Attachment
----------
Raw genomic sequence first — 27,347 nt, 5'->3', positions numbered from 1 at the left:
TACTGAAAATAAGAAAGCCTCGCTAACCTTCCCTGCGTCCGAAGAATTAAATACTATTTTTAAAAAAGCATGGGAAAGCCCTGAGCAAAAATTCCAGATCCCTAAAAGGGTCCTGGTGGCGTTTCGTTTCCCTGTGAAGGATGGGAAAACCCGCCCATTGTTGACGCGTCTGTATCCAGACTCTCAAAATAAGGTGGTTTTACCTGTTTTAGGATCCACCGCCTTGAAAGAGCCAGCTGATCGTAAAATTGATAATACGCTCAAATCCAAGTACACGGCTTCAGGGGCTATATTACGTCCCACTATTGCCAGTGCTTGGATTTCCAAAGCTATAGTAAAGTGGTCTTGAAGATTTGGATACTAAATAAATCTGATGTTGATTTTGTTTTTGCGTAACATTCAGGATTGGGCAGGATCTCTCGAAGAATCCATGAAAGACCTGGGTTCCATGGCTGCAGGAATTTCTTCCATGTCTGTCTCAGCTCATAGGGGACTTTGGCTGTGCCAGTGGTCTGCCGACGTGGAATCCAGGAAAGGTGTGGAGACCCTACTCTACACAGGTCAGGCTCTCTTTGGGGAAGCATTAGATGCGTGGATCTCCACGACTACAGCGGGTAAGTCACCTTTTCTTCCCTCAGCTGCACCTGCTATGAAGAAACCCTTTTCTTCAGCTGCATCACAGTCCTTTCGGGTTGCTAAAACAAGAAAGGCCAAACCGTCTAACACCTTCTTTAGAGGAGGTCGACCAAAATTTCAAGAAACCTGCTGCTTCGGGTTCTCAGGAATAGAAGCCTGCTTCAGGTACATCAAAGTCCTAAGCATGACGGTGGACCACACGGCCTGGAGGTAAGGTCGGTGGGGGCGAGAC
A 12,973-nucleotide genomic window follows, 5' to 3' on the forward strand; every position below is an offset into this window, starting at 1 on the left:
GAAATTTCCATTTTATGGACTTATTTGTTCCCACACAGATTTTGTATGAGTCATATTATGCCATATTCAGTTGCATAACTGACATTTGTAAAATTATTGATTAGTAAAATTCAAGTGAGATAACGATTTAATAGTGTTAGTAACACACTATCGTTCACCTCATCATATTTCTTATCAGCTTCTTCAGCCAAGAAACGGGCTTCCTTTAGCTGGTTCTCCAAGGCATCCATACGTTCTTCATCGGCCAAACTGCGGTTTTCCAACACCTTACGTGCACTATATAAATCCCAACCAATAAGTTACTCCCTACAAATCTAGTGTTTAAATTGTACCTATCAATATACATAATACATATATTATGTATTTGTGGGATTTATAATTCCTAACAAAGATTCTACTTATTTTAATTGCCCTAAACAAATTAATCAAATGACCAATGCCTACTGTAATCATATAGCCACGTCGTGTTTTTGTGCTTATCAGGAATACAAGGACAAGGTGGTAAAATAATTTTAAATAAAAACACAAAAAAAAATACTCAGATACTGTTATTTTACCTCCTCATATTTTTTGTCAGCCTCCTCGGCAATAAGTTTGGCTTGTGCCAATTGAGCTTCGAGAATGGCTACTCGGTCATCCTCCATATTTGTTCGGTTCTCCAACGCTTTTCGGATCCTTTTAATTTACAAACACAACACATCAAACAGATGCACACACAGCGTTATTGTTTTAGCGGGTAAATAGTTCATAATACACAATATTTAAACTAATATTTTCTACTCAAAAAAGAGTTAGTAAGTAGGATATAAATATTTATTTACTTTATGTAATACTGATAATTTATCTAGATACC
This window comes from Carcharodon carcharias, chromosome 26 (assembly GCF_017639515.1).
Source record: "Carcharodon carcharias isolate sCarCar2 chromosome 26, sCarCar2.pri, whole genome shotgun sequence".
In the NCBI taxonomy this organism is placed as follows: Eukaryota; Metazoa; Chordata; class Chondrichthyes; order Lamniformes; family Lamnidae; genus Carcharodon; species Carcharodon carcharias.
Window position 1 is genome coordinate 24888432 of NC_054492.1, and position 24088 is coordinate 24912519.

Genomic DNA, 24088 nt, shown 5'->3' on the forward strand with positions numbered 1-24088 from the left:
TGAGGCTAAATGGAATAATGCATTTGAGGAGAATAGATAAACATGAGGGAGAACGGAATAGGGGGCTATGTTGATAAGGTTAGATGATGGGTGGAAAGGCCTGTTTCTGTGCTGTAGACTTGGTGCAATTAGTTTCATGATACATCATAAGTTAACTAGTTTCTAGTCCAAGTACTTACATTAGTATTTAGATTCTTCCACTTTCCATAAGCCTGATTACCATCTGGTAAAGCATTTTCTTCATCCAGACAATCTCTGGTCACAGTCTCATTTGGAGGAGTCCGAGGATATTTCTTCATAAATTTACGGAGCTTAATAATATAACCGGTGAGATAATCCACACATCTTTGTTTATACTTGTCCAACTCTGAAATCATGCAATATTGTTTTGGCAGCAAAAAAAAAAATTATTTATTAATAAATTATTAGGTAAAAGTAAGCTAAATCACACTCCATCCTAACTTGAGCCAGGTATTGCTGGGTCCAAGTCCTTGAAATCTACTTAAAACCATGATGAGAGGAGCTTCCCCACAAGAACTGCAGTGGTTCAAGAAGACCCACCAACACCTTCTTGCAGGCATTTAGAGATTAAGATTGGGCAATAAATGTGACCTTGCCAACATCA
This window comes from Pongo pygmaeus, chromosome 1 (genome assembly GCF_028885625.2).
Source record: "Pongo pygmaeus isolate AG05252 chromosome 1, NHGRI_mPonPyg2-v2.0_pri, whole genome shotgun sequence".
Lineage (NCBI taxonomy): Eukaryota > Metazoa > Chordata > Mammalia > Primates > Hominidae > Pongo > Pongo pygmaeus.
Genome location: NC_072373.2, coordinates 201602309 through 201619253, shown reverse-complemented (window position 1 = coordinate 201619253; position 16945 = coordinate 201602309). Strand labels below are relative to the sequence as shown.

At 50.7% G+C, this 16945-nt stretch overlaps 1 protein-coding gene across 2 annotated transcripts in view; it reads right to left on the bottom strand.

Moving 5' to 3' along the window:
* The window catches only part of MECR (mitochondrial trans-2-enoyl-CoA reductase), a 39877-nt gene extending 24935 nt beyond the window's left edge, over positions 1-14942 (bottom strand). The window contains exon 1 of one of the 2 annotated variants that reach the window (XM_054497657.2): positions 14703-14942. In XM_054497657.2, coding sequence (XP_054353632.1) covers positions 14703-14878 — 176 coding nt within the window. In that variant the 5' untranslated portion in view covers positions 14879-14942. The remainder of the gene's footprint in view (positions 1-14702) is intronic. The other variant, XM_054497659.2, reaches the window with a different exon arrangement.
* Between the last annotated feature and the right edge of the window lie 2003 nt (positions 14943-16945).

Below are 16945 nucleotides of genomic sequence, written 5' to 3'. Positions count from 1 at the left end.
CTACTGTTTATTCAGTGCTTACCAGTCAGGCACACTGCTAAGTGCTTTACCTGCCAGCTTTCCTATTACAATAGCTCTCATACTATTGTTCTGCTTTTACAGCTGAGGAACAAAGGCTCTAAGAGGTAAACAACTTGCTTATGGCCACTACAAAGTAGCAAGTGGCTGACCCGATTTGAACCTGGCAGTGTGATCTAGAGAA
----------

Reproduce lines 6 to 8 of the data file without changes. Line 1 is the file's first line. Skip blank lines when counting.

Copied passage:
Source record: "Carcharodon carcharias isolate sCarCar2 chromosome 26, sCarCar2.pri, whole genome shotgun sequence".
In the NCBI taxonomy this organism is placed as follows: Eukaryota; Metazoa; Chordata; class Chondrichthyes; order Lamniformes; family Lamnidae; genus Carcharodon; species Carcharodon carcharias.
Window position 1 is genome coordinate 24888432 of NC_054492.1, and position 24088 is coordinate 24912519.